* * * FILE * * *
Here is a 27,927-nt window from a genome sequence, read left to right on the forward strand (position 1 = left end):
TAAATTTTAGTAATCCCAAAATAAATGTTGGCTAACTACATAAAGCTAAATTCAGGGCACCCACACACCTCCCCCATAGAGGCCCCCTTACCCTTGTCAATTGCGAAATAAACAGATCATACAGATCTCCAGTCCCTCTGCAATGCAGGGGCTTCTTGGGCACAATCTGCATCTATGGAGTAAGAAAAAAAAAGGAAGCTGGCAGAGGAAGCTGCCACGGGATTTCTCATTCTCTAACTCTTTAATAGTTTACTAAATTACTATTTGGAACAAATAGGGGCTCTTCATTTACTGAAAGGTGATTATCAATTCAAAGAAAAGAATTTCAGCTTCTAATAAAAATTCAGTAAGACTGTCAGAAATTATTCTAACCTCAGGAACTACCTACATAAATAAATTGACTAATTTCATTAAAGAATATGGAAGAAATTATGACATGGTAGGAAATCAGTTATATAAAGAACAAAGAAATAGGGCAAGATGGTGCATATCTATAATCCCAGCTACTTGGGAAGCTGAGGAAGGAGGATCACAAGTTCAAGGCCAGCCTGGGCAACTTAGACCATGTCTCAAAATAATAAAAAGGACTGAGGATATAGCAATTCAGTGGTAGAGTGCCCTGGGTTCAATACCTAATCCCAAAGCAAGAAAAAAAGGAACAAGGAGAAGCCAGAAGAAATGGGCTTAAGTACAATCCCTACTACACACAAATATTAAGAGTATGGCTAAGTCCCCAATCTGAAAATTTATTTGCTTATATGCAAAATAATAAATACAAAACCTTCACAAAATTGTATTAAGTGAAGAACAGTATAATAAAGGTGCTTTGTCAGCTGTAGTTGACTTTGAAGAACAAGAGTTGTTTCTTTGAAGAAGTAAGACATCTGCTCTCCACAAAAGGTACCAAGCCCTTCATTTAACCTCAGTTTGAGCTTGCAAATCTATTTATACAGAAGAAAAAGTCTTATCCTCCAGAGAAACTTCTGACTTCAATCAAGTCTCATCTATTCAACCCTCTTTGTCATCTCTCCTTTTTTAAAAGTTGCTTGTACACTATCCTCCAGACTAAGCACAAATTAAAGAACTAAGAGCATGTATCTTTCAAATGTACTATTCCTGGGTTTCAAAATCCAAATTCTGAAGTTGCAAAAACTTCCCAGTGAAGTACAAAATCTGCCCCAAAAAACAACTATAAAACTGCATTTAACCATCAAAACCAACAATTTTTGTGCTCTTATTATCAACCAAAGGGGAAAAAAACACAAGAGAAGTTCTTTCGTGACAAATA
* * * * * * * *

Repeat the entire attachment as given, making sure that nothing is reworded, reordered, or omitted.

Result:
Here is a 27,927-nt window from a genome sequence, read left to right on the forward strand (position 1 = left end):
TAAATTTTAGTAATCCCAAAATAAATGTTGGCTAACTACATAAAGCTAAATTCAGGGCACCCACACACCTCCCCCATAGAGGCCCCCTTACCCTTGTCAATTGCGAAATAAACAGATCATACAGATCTCCAGTCCCTCTGCAATGCAGGGGCTTCTTGGGCACAATCTGCATCTATGGAGTAAGAAAAAAAAAGGAAGCTGGCAGAGGAAGCTGCCACGGGATTTCTCATTCTCTAACTCTTTAATAGTTTACTAAATTACTATTTGGAACAAATAGGGGCTCTTCATTTACTGAAAGGTGATTATCAATTCAAAGAAAAGAATTTCAGCTTCTAATAAAAATTCAGTAAGACTGTCAGAAATTATTCTAACCTCAGGAACTACCTACATAAATAAATTGACTAATTTCATTAAAGAATATGGAAGAAATTATGACATGGTAGGAAATCAGTTATATAAAGAACAAAGAAATAGGGCAAGATGGTGCATATCTATAATCCCAGCTACTTGGGAAGCTGAGGAAGGAGGATCACAAGTTCAAGGCCAGCCTGGGCAACTTAGACCATGTCTCAAAATAATAAAAAGGACTGAGGATATAGCAATTCAGTGGTAGAGTGCCCTGGGTTCAATACCTAATCCCAAAGCAAGAAAAAAAGGAACAAGGAGAAGCCAGAAGAAATGGGCTTAAGTACAATCCCTACTACACACAAATATTAAGAGTATGGCTAAGTCCCCAATCTGAAAATTTATTTGCTTATATGCAAAATAATAAATACAAAACCTTCACAAAATTGTATTAAGTGAAGAACAGTATAATAAAGGTGCTTTGTCAGCTGTAGTTGACTTTGAAGAACAAGAGTTGTTTCTTTGAAGAAGTAAGACATCTGCTCTCCACAAAAGGTACCAAGCCCTTCATTTAACCTCAGTTTGAGCTTGCAAATCTATTTATACAGAAGAAAAAGTCTTATCCTCCAGAGAAACTTCTGACTTCAATCAAGTCTCATCTATTCAACCCTCTTTGTCATCTCTCCTTTTTTAAAAGTTGCTTGTACACTATCCTCCAGACTAAGCACAAATTAAAGAACTAAGAGCATGTATCTTTCAAATGTACTATTCCTGGGTTTCAAAATCCAAATTCTGAAGTTGCAAAAACTTCCCAGTGAAGTACAAAATCTGCCCCAAAAAACAACTATAAAACTGCATTTAACCATCAAAACCAACAATTTTTGTGCTCTTATTATCAACCAAAGGGGAAAAAAACACAAGAGAAGTTCTTTCGTGACAAATA